IBM: Europe’s Roads Can Be Smarter and Greener

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The IT giant says that technology can help solve some of Europe’s traffic problems but there are also privacy issues to consider according to European regulators

IBM says it is working with partners to help develop systems to reduce congestion on European roads and avoid the wasted time and energy associated with traffic jams and congestion.

In a statement, IBM said that it is partnering with companies such as Trafficmaster to develop technology to help motorists spend less time stuck in jams and to more accurately predict journey times.

Systems such as Trafficmaster’s SmartNav route-planning tool, combined with mobile applications provided by operator 02, and making use of information compiled in IBM-drive databases are being combined to help commercial and private drivers to hopefully avoid traffic or at least know when it’s coming.

“Cities everywhere are battling with stressed transportation networks,” said Doug Wilson, client manager, IBM UK. “This is an enormous problem with nearly 300 million drivers in Europe, traffic congestion costs the EU around euro 100 billion each year. To help address this issue in the UK, IBM is partnering with Trafficmaster to take a smarter approach to motoring by analysing data and unlocking trends to intelligently plan journeys. This has a positive impact on the driver, society, and the environment.”

TrafficMasters’ technology includes SmartNav, described as “an intelligent route-finding service” that is fitted as standard in Citroen light commercial vehicles for example. The system uses satellite navigation and live traffic information to find routes and suggest alternatives if heavy traffic is detected.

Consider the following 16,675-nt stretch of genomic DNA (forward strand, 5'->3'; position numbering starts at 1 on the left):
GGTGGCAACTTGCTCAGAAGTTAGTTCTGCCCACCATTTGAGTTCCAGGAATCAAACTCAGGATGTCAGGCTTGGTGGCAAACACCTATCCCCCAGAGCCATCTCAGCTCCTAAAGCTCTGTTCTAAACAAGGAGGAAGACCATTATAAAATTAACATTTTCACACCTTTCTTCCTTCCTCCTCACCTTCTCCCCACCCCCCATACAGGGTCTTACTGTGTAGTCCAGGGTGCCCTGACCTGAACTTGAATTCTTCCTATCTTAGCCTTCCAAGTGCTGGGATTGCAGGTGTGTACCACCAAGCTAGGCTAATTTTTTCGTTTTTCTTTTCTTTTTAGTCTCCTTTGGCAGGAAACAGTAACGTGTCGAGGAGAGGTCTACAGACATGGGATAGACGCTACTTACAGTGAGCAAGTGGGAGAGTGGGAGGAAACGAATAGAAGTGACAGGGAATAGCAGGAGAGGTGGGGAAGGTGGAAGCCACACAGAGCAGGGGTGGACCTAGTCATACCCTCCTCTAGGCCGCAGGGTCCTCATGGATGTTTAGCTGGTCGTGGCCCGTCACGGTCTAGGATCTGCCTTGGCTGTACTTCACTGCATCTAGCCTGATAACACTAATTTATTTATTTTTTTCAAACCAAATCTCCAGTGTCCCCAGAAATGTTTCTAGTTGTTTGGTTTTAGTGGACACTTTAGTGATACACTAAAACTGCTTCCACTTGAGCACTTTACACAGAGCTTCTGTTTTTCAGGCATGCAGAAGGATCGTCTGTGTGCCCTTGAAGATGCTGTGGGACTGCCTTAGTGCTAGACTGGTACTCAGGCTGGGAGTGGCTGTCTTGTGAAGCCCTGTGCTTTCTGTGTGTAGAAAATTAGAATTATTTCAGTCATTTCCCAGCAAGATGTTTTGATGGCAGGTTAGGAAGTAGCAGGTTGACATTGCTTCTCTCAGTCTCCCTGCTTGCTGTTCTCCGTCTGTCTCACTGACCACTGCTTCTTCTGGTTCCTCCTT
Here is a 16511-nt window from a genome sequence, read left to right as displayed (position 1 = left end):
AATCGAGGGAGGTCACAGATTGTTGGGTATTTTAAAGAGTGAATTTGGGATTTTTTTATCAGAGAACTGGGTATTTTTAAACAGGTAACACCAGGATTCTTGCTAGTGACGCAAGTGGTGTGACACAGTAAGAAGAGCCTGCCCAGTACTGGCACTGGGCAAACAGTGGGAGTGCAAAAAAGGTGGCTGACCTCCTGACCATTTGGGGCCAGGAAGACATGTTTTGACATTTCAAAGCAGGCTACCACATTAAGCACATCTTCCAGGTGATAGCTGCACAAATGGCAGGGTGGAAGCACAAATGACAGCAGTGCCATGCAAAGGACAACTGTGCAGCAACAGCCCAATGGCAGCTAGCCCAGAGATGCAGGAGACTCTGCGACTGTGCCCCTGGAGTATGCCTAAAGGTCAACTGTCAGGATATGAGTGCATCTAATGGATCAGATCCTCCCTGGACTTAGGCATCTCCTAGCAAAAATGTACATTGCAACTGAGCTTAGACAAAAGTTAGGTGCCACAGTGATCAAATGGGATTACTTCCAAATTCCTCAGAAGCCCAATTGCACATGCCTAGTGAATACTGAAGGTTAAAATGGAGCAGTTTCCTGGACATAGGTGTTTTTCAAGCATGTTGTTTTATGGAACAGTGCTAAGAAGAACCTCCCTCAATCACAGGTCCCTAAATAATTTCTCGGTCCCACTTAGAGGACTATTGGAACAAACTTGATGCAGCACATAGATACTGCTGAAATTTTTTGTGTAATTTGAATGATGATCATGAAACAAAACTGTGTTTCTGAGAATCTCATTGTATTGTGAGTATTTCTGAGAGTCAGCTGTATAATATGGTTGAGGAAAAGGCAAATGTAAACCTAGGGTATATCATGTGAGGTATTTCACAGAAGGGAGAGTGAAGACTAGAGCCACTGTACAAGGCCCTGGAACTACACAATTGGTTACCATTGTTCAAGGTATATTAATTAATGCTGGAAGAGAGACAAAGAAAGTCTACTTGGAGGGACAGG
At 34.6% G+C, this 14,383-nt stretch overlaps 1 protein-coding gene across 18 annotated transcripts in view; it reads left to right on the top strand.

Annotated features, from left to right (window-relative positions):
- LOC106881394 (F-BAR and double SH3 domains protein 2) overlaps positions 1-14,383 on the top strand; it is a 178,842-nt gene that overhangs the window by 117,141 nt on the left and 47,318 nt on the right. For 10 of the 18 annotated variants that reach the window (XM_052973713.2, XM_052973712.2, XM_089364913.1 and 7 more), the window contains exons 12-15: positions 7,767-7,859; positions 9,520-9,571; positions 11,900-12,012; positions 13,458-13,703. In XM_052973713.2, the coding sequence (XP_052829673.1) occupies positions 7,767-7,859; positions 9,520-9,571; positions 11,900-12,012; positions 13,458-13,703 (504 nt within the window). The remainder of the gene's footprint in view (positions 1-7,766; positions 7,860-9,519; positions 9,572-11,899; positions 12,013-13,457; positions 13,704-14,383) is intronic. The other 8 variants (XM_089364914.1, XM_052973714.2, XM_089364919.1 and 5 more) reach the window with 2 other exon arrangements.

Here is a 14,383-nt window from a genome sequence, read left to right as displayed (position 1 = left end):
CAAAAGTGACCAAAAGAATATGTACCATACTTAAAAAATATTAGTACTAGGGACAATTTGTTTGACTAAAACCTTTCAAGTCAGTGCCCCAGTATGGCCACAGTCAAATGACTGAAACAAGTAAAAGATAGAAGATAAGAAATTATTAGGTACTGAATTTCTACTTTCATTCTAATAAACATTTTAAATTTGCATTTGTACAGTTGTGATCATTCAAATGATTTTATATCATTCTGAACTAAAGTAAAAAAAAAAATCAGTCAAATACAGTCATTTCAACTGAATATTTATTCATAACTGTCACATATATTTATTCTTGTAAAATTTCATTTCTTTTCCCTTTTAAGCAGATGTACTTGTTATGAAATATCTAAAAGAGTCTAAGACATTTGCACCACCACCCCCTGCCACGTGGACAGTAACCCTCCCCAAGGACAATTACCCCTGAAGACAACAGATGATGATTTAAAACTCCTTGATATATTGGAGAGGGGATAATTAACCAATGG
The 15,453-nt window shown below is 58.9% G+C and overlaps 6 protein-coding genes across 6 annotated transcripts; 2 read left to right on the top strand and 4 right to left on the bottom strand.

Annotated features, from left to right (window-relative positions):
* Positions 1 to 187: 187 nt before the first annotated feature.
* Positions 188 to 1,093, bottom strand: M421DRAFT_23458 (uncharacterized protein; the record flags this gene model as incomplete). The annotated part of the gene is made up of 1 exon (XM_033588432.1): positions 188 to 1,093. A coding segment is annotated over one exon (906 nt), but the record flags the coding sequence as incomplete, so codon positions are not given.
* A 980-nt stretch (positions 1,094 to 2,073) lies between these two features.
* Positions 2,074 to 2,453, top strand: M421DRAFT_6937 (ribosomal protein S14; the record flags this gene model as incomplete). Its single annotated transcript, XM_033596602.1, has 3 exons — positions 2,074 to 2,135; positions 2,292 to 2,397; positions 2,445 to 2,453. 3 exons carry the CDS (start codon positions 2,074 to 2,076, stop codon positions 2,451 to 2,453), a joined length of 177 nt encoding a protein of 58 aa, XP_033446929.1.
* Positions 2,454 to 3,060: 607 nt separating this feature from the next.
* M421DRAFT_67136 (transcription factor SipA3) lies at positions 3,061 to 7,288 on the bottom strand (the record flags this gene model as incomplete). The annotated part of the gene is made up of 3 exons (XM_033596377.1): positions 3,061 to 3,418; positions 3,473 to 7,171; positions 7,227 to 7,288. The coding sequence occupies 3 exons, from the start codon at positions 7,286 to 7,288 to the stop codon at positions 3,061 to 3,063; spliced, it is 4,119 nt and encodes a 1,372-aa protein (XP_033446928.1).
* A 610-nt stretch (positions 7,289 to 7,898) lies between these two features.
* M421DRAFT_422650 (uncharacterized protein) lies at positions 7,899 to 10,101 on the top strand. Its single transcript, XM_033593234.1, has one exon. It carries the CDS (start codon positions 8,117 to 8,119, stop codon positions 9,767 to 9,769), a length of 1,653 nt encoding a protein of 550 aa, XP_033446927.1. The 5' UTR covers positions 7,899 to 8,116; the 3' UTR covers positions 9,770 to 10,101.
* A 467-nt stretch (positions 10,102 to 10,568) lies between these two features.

However, despite the increasing sophistication and popularity of satellite navigation systems, Europoean authorities have expressed concern about how data may be collected and used without driver’s explicit knowledge.

The European Data Protection Supervisor recently warned that diverse data protection rules across Europe could introduce problems when it comes to regulating the information associated with so-called intelligent transport systems (ITS).

In a statement, EDPS Peter Hustinx said that although the European Commission has considered data protection as part of its plan to support the deployment of intelligent transport systems (ITS) in Europe, some of the considerations of the authority are “too broad and too general”.

“There is a risk that the lack of clarity of the proposed legal framework will create diversity in the implementation of intelligent transport systems and will lead to considerable uncertainty, fragmentation and inconsistencies, due to different levels of data protection in Europe,” he said. “Further harmonisation of data protection issues at EU level is needed so that the many benefits offered by those systems are not hampered by a lack of compliance with essential safeguards for data protection.”


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